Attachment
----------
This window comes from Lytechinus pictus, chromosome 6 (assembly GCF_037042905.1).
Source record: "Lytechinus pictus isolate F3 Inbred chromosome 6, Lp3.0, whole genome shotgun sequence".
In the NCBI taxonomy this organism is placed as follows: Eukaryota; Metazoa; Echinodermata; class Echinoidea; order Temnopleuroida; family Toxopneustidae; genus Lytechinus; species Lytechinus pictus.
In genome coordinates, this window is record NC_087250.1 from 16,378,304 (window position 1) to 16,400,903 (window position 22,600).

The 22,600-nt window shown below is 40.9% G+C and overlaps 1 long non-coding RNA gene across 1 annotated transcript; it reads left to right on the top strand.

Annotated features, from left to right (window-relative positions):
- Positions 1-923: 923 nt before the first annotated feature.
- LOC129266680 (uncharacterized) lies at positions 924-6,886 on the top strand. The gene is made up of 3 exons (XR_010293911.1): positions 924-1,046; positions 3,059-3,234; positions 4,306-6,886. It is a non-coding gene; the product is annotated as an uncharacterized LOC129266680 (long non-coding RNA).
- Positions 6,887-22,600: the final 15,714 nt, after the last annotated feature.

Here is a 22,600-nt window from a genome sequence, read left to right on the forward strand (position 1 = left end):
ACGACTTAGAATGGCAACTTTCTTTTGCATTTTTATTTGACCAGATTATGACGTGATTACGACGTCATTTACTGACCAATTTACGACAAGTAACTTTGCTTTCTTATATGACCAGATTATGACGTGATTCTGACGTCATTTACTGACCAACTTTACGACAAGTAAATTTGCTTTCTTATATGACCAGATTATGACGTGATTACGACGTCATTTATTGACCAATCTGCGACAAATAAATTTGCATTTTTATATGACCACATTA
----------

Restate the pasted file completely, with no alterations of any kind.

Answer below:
This window comes from Lytechinus pictus, chromosome 6 (assembly GCF_037042905.1).
Source record: "Lytechinus pictus isolate F3 Inbred chromosome 6, Lp3.0, whole genome shotgun sequence".
In the NCBI taxonomy this organism is placed as follows: Eukaryota; Metazoa; Echinodermata; class Echinoidea; order Temnopleuroida; family Toxopneustidae; genus Lytechinus; species Lytechinus pictus.
In genome coordinates, this window is record NC_087250.1 from 16,378,304 (window position 1) to 16,400,903 (window position 22,600).

The 22,600-nt window shown below is 40.9% G+C and overlaps 1 long non-coding RNA gene across 1 annotated transcript; it reads left to right on the top strand.

Annotated features, from left to right (window-relative positions):
- Positions 1-923: 923 nt before the first annotated feature.
- LOC129266680 (uncharacterized) lies at positions 924-6,886 on the top strand. The gene is made up of 3 exons (XR_010293911.1): positions 924-1,046; positions 3,059-3,234; positions 4,306-6,886. It is a non-coding gene; the product is annotated as an uncharacterized LOC129266680 (long non-coding RNA).
- Positions 6,887-22,600: the final 15,714 nt, after the last annotated feature.

Here is a 22,600-nt window from a genome sequence, read left to right on the forward strand (position 1 = left end):
ACGACTTAGAATGGCAACTTTCTTTTGCATTTTTATTTGACCAGATTATGACGTGATTACGACGTCATTTACTGACCAATTTACGACAAGTAACTTTGCTTTCTTATATGACCAGATTATGACGTGATTCTGACGTCATTTACTGACCAACTTTACGACAAGTAAATTTGCTTTCTTATATGACCAGATTATGACGTGATTACGACGTCATTTATTGACCAATCTGCGACAAATAAATTTGCATTTTTATATGACCACATTA